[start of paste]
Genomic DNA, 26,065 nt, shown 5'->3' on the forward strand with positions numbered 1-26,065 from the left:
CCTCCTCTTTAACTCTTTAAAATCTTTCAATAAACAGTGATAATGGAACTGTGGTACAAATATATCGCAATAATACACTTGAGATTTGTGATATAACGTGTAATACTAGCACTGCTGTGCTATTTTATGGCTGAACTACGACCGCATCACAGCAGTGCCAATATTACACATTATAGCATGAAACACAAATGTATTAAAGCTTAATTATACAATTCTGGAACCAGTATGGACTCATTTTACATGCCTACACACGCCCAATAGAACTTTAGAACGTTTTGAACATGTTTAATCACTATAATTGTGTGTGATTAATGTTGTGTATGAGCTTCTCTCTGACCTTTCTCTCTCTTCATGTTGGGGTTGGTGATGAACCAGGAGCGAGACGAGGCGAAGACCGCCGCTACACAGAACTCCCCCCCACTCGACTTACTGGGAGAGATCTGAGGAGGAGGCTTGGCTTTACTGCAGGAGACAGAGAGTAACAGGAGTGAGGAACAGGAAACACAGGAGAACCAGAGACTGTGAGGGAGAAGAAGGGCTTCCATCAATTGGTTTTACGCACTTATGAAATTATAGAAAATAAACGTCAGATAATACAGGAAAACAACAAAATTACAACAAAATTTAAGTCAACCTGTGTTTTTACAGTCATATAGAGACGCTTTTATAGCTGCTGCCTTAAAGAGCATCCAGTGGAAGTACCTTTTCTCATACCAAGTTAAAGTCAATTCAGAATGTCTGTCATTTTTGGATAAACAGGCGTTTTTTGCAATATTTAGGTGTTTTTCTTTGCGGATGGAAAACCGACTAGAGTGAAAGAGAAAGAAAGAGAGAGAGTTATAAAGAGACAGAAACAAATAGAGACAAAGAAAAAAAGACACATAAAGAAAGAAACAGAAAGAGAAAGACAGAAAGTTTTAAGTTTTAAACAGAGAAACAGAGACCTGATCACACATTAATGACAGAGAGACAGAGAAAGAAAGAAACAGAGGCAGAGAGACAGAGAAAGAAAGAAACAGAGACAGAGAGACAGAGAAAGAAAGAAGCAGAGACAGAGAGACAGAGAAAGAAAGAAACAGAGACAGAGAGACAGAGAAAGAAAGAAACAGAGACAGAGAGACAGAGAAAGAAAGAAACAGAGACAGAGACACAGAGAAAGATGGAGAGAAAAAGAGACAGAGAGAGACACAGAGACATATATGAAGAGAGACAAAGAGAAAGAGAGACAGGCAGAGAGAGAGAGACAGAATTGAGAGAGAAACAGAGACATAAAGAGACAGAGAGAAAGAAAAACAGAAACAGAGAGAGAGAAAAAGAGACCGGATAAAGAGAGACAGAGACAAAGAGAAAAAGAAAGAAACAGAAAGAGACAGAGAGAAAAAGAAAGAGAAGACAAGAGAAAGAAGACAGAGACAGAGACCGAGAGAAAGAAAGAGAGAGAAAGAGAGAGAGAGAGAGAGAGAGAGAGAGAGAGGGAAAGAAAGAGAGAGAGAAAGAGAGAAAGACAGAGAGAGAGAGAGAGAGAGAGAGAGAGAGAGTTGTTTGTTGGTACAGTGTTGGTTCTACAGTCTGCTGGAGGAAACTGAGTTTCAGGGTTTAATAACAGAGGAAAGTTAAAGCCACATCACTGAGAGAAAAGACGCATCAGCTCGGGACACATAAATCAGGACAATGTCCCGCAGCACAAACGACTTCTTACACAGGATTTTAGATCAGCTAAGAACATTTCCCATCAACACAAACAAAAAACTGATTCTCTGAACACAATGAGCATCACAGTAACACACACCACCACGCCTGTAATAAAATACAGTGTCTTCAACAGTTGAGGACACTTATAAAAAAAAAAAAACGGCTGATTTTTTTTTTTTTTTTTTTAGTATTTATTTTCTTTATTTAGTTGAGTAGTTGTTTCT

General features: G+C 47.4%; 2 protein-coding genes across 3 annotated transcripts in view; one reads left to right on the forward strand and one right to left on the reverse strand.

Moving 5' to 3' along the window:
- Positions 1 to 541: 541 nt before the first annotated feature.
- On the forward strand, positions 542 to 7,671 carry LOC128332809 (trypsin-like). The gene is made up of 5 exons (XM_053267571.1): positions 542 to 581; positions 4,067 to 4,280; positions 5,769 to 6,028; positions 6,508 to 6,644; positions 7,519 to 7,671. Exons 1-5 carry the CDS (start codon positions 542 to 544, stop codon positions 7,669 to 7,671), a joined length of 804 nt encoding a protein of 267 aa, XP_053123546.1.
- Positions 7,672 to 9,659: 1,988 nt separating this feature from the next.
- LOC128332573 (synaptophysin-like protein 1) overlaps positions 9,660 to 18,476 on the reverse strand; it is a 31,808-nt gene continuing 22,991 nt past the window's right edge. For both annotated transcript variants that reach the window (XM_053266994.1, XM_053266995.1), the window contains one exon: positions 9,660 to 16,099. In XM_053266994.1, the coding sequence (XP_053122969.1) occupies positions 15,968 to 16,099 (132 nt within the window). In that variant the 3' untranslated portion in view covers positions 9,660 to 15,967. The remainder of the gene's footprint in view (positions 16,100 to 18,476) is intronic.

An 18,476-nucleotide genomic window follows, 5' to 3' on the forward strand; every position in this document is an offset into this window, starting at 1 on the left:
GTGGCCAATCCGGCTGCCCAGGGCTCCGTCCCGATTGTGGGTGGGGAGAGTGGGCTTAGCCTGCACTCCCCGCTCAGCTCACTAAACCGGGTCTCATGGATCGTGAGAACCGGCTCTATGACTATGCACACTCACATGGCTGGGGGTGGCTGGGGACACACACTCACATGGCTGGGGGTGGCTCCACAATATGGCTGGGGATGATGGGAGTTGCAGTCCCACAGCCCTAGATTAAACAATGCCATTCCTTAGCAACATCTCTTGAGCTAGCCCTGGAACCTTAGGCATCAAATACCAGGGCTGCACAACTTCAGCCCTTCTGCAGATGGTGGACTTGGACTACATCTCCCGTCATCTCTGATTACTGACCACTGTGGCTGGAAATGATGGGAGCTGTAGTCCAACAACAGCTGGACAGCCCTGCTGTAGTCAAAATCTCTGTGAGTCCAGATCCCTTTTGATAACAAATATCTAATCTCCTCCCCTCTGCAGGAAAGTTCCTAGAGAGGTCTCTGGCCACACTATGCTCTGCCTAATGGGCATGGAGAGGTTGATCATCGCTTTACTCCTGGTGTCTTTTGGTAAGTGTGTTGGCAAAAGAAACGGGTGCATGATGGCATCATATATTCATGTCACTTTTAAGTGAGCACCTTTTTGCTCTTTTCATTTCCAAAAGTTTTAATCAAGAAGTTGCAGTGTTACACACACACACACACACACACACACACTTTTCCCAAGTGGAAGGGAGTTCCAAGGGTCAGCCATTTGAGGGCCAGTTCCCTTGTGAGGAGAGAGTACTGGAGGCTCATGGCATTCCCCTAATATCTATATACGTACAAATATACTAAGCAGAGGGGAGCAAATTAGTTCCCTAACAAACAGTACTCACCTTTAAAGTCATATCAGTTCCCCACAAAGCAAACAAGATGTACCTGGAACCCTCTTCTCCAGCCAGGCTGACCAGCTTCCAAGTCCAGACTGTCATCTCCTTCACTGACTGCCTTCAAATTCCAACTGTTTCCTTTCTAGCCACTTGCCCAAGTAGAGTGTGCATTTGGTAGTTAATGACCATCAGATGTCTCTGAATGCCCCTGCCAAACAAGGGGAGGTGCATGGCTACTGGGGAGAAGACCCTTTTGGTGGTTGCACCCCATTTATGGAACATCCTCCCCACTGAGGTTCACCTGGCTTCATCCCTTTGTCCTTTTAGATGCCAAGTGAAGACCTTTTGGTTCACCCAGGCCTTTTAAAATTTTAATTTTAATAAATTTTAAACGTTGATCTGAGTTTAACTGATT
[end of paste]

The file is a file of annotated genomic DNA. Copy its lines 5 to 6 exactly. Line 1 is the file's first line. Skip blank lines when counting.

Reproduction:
- Positions 1 to 541: 541 nt before the first annotated feature.
- On the forward strand, positions 542 to 7,671 carry LOC128332809 (trypsin-like). The gene is made up of 5 exons (XM_053267571.1): positions 542 to 581; positions 4,067 to 4,280; positions 5,769 to 6,028; positions 6,508 to 6,644; positions 7,519 to 7,671. Exons 1-5 carry the CDS (start codon positions 542 to 544, stop codon positions 7,669 to 7,671), a joined length of 804 nt encoding a protein of 267 aa, XP_053123546.1.